"It was so good to see you, Cap-" Starsky caught himself and shook his head with a rueful laugh. "Geez, old habits die hard. I guess you'll always be Captain to us, Chief."
Harold Dobey simply smiled as he shook their hands. If these two still thought of him as their captain, he didn't really mind. Proud as he was of having achieved the rank of Deputy Chief, he was long retired now.
Hell—as of today, Starsky and Hutch were as well.
They'd changed, of course, since the days when Harold would regularly bellow their names from his office. Those times at Metro were well behind them, the intervening years now much longer than when they'd actually worked together. They were older, and hopefully a little wiser. Yet their still-youthful grins and familiar laughter effortlessly transported him back, made him feel younger, too.
"Thanks again for coming," Hutch said.
"We wouldn't have missed your retirement party for the world," Edith said, and Harold nodded.
"You men had a heck of a run at the Cold Case section," he said. "Your solve rates are the best in the state, and will probably stay that way for a long time to come."
"We couldn't have done it without you," Starsky said, and Hutch added, "I know we've said it before, but we'll always be grateful."
Harold coughed and said gruffly, "Yes, well..."
After Gunther was convicted and incarcerated, Harold made it his mission to get Hutch off the streets, as much for Starsky's sake as well as Hutch's. He convinced Hutch to take the lieutenant exam, got him out of the Zebra detail. Then, when Starsky's condition improved, he knew he had to find something that would fit both their unique needs.
Getting them into the Cold Case Section as a package deal took all the strings he could pull and all the favors he had coming to him and then some, but it had paid off handsomely. The two men were exceptionally good at the work, allaying every doubt the higher-ups had voiced. Harold had to restrain himself from smugly telling them "I told you so." More importantly, though, was how their partnership—once on the verge of irrevocably shattering—had instead healed and thrived. Witnessing that transformation and playing a part in the process had been one of the most satisfying events in his professional, and personal, life.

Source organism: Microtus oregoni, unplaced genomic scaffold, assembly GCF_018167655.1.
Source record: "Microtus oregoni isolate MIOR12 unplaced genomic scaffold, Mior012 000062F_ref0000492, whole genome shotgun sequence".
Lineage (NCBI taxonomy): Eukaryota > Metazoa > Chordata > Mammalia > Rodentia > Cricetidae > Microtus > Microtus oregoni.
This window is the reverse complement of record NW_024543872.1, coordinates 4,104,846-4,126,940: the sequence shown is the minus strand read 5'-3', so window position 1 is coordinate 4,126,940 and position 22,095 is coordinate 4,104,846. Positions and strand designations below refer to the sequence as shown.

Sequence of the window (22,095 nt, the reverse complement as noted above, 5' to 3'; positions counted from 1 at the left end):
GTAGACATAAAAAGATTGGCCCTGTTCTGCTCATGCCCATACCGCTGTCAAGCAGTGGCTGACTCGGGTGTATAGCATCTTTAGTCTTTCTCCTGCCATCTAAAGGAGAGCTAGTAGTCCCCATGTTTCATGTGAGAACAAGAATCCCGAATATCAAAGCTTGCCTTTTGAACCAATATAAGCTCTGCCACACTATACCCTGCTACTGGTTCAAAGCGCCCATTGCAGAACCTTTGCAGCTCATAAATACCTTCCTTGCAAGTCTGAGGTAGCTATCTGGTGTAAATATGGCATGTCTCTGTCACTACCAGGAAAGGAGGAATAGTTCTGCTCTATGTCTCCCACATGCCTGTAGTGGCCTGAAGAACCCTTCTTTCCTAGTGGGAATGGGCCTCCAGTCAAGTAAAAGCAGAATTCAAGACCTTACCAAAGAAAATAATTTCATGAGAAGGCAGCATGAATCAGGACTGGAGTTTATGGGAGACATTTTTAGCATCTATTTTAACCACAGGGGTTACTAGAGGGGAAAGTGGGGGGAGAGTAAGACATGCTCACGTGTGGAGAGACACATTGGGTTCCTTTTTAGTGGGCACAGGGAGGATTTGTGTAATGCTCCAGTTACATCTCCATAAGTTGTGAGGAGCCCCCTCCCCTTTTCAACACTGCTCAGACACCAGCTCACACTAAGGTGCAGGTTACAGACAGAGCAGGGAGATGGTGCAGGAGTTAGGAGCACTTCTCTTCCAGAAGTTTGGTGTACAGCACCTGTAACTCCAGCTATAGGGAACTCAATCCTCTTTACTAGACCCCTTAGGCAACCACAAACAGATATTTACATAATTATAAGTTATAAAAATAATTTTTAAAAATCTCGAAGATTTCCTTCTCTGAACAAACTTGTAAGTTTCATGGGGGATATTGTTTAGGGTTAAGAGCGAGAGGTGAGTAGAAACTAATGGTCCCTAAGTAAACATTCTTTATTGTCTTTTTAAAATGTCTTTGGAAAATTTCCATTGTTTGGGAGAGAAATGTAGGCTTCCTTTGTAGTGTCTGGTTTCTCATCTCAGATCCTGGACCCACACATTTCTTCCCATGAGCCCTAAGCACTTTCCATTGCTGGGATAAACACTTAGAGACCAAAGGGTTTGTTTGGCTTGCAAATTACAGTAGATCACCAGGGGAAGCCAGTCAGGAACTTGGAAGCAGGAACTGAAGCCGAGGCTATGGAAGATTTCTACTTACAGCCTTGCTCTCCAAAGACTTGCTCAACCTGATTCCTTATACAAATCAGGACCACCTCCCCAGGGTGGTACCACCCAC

Not that he was going to admit to any of that in public.
"Well, I'm proud of all of you. Congratulations," Edith said, rescuing him from further tongue-tied awkwardness. She gave each man a hug and a kiss, then reclaimed her spot next to Harold's side. He smiled at her and put his arm around her shoulder. She leaned in and smiled back, then turned to Starsky and Hutch.
"May I offer you a piece of advice?" she asked.
"Of course, Edith," Hutch replied, but Harold caught the flicker of wary curiosity that passed between the two men.
"Retirement has its privileges, you know. Us older folks—" she patted Harold's belly, making him sputter "—we get to a place where it doesn't matter what anyone else thinks. No boss to worry about. We can do as we wish, so long as we're not harming others. We can be true selves.
"As of today, you're retired too. Free to be your true selves, with no one to tell you how to live the rest of your lives. I just wanted to be sure you remember that."
The shared glance this time was thoughtful, lingering. Hutch reached out and put his arm around Starsky's shoulder. Starsky wrapped his arm around Hutch's waist. Leaned in.
The two couples stood mirrored for a moment, with warm smiles all around.
"Thanks, Edith," Starsky said. "We'll remember."
On the drive home, Harold said, "Hey, baby?"
"What you said to Ken and Dave... thank you."
Even in the dark, he could sense her beautiful grin. "Of course, dear. I know what's in your heart, how you feel about them. Your boys."
"Yeah, my boys."